Will US Fed raise interest rates by 100 bps? Market is scared
Published: Sep 19, 2022 12:34 AM
Illustration: Chen Xia/Global Times

Illustration: Chen Xia/Global Times

Stock markets around the world dropped sharply last week amid growing expectations of hawkish interest rate hikes by the US Federal Reserve to tamp down the country's persistently elevated inflation. Investors are on edge as the US central bank gears up for its policy decision this week, with some starting to brace for a big surprise.

It is possible that the Fed could announce a full percentage point rate raise. The bank has hiked federal funds rates four times already since the beginning of 2022, but US inflation remains at 8.3 percent annualized growth for August, which is still nearing four-decade highs. Some economists have cautioned the Fed that it is getting late in the game, and the central bank needs to decide on a 100-basis-point raise to reinforce the agency's credibility. 

But investors are always spooked by interest rate hikes, because higher rates often mean rising borrowing cost for companies, and correspondingly, lower corporate earnings and stock prices. 

On Tuesday when US inflation numbers for August came out, higher than the broad market estimate at a 7.9 or 8 percent increase, Wall Street endured a frightening rout, with the Dow Jones Industrial Average diving 1,276 points, or 3.9 percent. The S&P 500 index declined 4.3 percent, while the Nasdaq Composite plunged 5.2 percent. The three indexes were all higher before the inflation data was announced, and they even posted gains for four straight sessions before Tuesday.

On Friday there came more bad news from corporate warnings that paint an increasingly dire outlook for the US economy. FedEx said it was closing offices and cut jobs to offset withering market demand, which exacerbated fears of an impending recession. Dow Jones index fell another 0.5 percent on Friday.

Stock investors are getting nervous that a very hot US inflation for August means that even drastic monetary policy tightening is in the pipeline, and their earlier expectation of easing price pressures in the summer has proved to be short-lived. This isn't time for the end of the tightening cycle by global central banks. The August inflation report now confirms that the US has a lot more work to do to squash consumer price rises and bring its annual inflation to the preferred 2-3 percent. 

During a policy speech at the annual Jackson Hole meeting in Wyoming in late August, Fed Chairman Jerome Powell said the US monetary policymakers were highly focused on taming price rises. 

"Reducing inflation is likely to require a sustained period of below-trend growth," Powell said then, adding that the bank must continue to raise interest rates to stop inflation from becoming a permanent aspect of the US economy. "While higher interest rates, slower growth and softer labor market conditions will bring down inflation, they will also bring some pain to household and businesses," he said. 

Powell warned that a failure to restore price stability would mean "far greater pain" for Americans. He conceded that getting inflation under control would come at a cost to vast US households and businesses, but he argued that it was "a price worth paying."

Now, the stubbornly elevated inflation data foretells that the US central bank will become even more aggressive in tightening its policy. Last week's alarming figure was the last before the policymakers convene for their next decision on rates. Markets have already anticipated that in September, the Fed would lift the interest rate by at least three-quarters of a percentage point for the third straight time this year. There is a growing risk that the Fed won't pull its feet off the accelerator to fight inflation anytime soon, and it will take much longer than previously deemed for the bank to pause on rate hikes.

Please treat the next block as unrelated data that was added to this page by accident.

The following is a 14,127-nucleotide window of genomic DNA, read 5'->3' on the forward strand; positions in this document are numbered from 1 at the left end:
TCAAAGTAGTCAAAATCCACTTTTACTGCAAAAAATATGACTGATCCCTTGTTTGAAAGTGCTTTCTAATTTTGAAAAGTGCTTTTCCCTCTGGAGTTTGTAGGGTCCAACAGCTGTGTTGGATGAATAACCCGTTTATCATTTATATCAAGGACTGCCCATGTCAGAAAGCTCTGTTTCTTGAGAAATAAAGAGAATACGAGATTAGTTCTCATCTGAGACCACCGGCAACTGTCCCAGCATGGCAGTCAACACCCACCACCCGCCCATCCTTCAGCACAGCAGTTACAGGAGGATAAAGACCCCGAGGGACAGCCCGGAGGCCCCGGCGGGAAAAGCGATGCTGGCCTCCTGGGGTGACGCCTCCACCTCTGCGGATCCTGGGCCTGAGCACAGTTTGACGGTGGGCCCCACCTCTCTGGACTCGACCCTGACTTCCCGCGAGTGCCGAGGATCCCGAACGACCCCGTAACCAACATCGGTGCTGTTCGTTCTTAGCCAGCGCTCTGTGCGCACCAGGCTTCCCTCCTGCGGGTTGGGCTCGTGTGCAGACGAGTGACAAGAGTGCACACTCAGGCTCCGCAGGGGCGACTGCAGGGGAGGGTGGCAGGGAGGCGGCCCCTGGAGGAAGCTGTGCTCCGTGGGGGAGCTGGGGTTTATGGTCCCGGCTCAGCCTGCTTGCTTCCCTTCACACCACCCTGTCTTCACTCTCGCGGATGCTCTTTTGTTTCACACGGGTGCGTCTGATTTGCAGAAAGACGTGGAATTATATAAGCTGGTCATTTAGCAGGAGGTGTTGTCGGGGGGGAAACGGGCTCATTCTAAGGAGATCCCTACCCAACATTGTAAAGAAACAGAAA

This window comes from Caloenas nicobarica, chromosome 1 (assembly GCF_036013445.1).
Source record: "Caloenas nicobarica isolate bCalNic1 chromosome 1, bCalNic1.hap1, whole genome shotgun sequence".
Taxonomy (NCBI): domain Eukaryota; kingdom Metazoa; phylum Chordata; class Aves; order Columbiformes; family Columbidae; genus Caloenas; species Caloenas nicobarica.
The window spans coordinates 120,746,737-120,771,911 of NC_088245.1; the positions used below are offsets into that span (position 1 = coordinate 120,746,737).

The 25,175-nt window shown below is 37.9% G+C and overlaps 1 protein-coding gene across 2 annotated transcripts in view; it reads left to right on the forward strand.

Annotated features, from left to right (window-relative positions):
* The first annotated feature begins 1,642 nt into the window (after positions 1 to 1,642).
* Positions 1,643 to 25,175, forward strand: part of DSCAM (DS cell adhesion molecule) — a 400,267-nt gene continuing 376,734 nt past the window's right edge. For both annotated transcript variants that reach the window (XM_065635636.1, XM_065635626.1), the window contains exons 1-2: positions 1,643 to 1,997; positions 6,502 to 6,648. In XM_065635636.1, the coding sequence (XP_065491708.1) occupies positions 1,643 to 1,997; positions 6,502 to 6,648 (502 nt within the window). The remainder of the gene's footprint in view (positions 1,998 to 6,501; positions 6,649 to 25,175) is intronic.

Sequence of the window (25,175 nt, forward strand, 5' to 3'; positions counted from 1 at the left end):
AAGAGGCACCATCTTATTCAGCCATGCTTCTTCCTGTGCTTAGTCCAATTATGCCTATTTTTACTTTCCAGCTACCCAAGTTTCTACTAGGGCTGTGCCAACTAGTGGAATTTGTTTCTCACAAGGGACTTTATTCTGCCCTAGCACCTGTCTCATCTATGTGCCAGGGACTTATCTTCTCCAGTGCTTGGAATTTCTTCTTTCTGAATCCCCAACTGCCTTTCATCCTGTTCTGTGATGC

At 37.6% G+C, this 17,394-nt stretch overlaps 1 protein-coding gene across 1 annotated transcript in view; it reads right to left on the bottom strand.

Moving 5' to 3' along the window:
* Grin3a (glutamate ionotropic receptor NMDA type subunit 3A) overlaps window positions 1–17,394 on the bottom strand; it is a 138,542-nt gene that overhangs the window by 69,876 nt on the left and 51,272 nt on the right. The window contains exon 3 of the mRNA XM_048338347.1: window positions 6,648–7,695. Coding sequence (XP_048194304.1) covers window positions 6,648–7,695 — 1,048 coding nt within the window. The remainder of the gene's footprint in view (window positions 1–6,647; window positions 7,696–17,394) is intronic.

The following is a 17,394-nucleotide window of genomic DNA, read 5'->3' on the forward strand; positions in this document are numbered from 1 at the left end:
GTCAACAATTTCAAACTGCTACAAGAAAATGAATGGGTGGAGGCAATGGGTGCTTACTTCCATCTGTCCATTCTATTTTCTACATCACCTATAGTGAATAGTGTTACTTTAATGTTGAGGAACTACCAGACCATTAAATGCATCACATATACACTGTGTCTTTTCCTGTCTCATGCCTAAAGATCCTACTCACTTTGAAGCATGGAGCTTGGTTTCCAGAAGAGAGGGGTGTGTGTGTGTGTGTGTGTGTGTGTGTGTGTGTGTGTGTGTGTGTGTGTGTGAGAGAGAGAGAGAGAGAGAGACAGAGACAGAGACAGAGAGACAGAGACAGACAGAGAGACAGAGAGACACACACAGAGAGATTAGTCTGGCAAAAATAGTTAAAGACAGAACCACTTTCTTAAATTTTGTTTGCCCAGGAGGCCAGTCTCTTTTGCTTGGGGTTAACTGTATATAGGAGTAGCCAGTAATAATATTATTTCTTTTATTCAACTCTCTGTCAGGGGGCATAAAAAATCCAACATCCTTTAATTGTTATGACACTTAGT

As the Fed keeps monetary tightening, other central banks from Europe to Asia-Pacific, Africa and South America will continue to raise their interest rates so as to curb their own inflation, and at the same time to prevent capital from being siphoned away to the US.

Lately, the value of the US dollar has been ramped up with the Fed's consecutive rate hikes. The Dollar Index, which measures the greenback against a basket of other major currencies, rose steadily to almost 110. As the US-dollar denominated assets rise in yields, other countries' capital is being drawn to the US - causing a wide range of very negative impacts on emerging market economies, like currency depreciation, equities market plunge and even government debt defaults. 

The elevated US inflation data and the Fed's resolve to continue policy tightening by raise interest rates, plus the Chinese yuan's depreciation to break the psychologically important 7 versus the dollar, sent shockwaves across China's stock market last week. The Shanghai composite stock index plunged 73.5 points, or 2.3 percent, to close at 3126.4 points on Friday. The index has fallen by more than 15 percent so far this year.

Facing rising uncertainties overseas and a persisting housing market downturn at home, China's economy hasn't been fully activated yet. Housing prices continue to drop in most of China's 70 major cities except Beijing and Shanghai, according to latest official data. Bolder measures, including earmarking a sizeable fund to help debt-ridden developers finish stalled housing projects, which should help housing sales and prices to stabilize before the year end, are needed. After all, a revitalized property market will propel the economy to the healthy growth mode.

The author is an editor with the Global Times.